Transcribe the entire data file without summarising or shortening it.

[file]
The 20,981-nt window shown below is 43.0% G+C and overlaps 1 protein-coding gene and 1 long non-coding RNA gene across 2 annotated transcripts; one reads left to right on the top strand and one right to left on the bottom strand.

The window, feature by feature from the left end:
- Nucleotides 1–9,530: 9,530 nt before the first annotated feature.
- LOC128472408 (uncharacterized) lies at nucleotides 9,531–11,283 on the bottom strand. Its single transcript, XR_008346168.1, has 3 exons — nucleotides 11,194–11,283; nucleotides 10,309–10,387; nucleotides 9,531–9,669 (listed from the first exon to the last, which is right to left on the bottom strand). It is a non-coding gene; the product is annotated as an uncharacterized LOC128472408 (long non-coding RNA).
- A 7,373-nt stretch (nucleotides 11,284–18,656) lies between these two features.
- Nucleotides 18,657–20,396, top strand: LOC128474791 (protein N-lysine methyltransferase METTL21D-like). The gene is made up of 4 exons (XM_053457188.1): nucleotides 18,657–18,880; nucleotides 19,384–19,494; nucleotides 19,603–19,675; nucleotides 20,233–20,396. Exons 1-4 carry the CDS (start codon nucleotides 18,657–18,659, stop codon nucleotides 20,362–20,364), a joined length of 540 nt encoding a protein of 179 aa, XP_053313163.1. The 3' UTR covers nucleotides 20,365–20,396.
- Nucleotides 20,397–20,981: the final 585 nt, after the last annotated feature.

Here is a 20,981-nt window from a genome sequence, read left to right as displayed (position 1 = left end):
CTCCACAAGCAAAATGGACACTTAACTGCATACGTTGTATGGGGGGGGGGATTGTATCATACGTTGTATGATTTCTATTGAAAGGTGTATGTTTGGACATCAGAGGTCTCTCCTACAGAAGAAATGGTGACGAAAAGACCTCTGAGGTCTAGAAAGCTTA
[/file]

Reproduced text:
The 20,981-nt window shown below is 43.0% G+C and overlaps 1 protein-coding gene and 1 long non-coding RNA gene across 2 annotated transcripts; one reads left to right on the top strand and one right to left on the bottom strand.

The window, feature by feature from the left end:
- Nucleotides 1–9,530: 9,530 nt before the first annotated feature.
- LOC128472408 (uncharacterized) lies at nucleotides 9,531–11,283 on the bottom strand. Its single transcript, XR_008346168.1, has 3 exons — nucleotides 11,194–11,283; nucleotides 10,309–10,387; nucleotides 9,531–9,669 (listed from the first exon to the last, which is right to left on the bottom strand). It is a non-coding gene; the product is annotated as an uncharacterized LOC128472408 (long non-coding RNA).
- A 7,373-nt stretch (nucleotides 11,284–18,656) lies between these two features.
- Nucleotides 18,657–20,396, top strand: LOC128474791 (protein N-lysine methyltransferase METTL21D-like). The gene is made up of 4 exons (XM_053457188.1): nucleotides 18,657–18,880; nucleotides 19,384–19,494; nucleotides 19,603–19,675; nucleotides 20,233–20,396. Exons 1-4 carry the CDS (start codon nucleotides 18,657–18,659, stop codon nucleotides 20,362–20,364), a joined length of 540 nt encoding a protein of 179 aa, XP_053313163.1. The 3' UTR covers nucleotides 20,365–20,396.
- Nucleotides 20,397–20,981: the final 585 nt, after the last annotated feature.

Here is a 20,981-nt window from a genome sequence, read left to right as displayed (position 1 = left end):
CTCCACAAGCAAAATGGACACTTAACTGCATACGTTGTATGGGGGGGGGGATTGTATCATACGTTGTATGATTTCTATTGAAAGGTGTATGTTTGGACATCAGAGGTCTCTCCTACAGAAGAAATGGTGACGAAAAGACCTCTGAGGTCTAGAAAGCTTA